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  April 24th, 2018 | Written by

USDA and USTR Finalize Access for US Pork Exports to Argentina

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  • White House announced agreement with Argentina on pork exports last August.
  • USDA and USTR have been working with Argentina on new science-based terms for market access.
  • Lighthizer: Argentina’s decision to allow imports of US pork an opportunity for US pork producers.

US Secretary of Agriculture Sonny Perdue and US Trade Representative Robert Lighthizer have announced that the government of Argentina has finalized technical requirements that will allow US pork to be imported into Argentina for the first time since 1992.

Since the White House announced an agreement with Argentina last August, technical staff from the US Department of Agriculture and the Office of the US Trade Representative have been working with Argentina’s Ministry of Agro-Industry on new terms for market access that are practical, science-based and consistent with relevant international animal health standards. The finalization of these technical requirements means that US exports of pork and natural swine casings can now resume.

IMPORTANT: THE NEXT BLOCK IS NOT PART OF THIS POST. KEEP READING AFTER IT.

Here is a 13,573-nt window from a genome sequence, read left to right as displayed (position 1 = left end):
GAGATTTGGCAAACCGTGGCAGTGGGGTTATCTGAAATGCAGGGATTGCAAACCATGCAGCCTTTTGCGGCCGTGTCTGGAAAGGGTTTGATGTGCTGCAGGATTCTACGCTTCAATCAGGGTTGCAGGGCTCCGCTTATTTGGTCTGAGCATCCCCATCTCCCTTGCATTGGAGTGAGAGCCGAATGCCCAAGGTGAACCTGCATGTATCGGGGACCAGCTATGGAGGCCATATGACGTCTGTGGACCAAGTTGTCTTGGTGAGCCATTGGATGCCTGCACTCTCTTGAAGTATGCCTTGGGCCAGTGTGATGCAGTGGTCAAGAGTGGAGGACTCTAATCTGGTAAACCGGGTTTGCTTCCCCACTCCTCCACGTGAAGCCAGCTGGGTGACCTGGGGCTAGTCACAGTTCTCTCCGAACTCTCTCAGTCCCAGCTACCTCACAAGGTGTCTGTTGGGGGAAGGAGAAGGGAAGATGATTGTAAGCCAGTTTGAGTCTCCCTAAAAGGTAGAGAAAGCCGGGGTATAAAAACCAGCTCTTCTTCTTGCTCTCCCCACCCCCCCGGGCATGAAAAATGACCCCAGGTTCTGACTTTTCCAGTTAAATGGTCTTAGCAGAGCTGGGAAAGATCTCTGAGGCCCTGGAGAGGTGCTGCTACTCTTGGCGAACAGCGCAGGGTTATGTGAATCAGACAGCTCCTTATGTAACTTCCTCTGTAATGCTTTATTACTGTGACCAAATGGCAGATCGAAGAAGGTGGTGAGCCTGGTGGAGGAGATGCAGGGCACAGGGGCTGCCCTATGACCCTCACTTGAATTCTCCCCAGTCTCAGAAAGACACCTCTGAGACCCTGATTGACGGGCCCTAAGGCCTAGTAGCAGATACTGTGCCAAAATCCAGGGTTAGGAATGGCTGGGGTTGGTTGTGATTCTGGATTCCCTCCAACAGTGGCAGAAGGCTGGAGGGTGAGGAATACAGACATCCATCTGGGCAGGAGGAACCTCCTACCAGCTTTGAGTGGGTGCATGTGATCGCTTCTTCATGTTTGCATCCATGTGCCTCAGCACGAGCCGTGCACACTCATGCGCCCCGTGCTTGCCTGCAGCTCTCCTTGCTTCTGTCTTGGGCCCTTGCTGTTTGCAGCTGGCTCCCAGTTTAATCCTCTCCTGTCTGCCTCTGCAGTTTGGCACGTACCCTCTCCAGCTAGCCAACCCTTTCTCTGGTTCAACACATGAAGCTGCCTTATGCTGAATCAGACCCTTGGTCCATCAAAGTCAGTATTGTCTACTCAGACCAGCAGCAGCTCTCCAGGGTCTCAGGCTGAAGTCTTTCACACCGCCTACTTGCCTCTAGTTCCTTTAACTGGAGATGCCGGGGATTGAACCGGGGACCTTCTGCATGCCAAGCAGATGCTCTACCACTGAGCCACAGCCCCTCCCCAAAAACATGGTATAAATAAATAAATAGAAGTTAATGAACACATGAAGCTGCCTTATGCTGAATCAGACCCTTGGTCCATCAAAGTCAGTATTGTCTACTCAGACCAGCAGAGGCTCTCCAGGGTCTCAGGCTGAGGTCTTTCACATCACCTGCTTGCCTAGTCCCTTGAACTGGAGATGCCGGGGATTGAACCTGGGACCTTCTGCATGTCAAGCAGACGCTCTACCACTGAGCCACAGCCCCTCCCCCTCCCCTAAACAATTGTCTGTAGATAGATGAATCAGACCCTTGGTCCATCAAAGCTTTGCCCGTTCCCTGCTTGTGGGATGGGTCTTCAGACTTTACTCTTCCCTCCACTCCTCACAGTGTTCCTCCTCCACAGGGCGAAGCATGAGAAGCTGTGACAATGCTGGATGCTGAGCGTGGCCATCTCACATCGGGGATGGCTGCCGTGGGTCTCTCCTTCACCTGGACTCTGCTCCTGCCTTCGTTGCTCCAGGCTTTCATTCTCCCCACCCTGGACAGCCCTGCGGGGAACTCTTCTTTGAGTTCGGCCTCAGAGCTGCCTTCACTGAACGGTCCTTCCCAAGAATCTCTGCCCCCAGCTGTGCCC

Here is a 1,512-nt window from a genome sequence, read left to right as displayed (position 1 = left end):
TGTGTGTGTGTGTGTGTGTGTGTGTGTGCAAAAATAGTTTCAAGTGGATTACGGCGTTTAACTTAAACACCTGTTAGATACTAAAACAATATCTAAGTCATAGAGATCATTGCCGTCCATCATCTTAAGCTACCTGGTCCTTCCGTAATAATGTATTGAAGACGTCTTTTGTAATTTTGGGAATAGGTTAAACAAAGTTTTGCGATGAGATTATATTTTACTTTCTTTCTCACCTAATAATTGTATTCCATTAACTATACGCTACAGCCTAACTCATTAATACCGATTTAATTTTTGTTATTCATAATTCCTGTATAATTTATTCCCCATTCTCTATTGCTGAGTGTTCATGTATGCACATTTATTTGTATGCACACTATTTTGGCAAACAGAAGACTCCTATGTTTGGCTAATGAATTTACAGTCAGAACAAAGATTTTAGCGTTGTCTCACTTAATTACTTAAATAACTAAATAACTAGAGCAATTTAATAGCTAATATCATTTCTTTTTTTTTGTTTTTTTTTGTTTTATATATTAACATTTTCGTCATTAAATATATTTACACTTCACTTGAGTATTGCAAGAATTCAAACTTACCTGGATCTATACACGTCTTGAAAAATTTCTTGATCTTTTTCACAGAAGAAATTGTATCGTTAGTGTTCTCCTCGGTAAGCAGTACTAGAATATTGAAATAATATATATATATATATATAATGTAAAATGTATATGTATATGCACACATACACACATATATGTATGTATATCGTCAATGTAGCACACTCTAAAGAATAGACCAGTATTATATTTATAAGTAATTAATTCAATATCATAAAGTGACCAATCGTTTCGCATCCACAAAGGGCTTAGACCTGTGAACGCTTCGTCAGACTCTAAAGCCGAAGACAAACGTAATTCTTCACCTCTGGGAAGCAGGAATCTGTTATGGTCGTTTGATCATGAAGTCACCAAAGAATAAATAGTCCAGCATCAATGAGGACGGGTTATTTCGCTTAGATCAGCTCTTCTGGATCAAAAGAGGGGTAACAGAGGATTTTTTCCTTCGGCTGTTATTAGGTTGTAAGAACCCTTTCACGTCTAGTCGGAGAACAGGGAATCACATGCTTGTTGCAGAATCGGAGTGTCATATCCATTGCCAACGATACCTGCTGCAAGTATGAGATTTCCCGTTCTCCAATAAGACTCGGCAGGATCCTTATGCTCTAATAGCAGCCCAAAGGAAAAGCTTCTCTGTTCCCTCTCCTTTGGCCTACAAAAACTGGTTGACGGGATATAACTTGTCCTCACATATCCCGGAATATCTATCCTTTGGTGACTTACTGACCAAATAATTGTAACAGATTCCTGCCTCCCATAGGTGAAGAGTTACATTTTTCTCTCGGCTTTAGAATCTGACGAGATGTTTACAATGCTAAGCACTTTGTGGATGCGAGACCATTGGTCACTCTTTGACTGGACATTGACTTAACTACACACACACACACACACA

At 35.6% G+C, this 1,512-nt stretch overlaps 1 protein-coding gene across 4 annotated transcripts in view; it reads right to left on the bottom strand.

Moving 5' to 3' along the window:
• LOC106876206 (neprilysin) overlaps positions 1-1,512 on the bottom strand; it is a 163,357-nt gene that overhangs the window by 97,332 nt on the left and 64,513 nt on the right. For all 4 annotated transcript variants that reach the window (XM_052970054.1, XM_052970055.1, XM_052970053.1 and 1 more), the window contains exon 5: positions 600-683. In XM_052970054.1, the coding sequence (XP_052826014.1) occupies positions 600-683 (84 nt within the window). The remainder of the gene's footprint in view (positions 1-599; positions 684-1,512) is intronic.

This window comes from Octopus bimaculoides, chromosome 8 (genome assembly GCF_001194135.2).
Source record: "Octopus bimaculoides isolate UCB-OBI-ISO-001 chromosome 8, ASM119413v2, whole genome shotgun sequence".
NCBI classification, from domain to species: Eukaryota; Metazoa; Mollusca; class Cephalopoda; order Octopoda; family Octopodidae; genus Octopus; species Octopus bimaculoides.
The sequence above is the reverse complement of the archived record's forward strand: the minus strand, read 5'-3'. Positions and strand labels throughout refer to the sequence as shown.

“This breakthrough is the result of efforts by this Administration to help America’s farmers and ranchers reach new markets and ensure fair trade practices by our international partners,” Perdue said. “Once the people of Argentina get a taste of American pork products after all this time, we’re sure they’ll want more of it. This is a great day for our agriculture community and an example of how the Trump Administration is committed to supporting our producers by opening new markets for their products.”

“I welcome Argentina’s decision to allow imports of US pork products and the economic opportunity it will afford to US pork producers,” said Lighthizer.  “This effort demonstrates the Trump Administration’s continued commitment to address foreign trade barriers to American agriculture exports.”

The United States is the world’s top pork exporter, with global sales totaling $6.5 billion last year. Argentina is a potential $10-million-per-year market for America’s pork producers, with significant growth opportunities possible in subsequent years.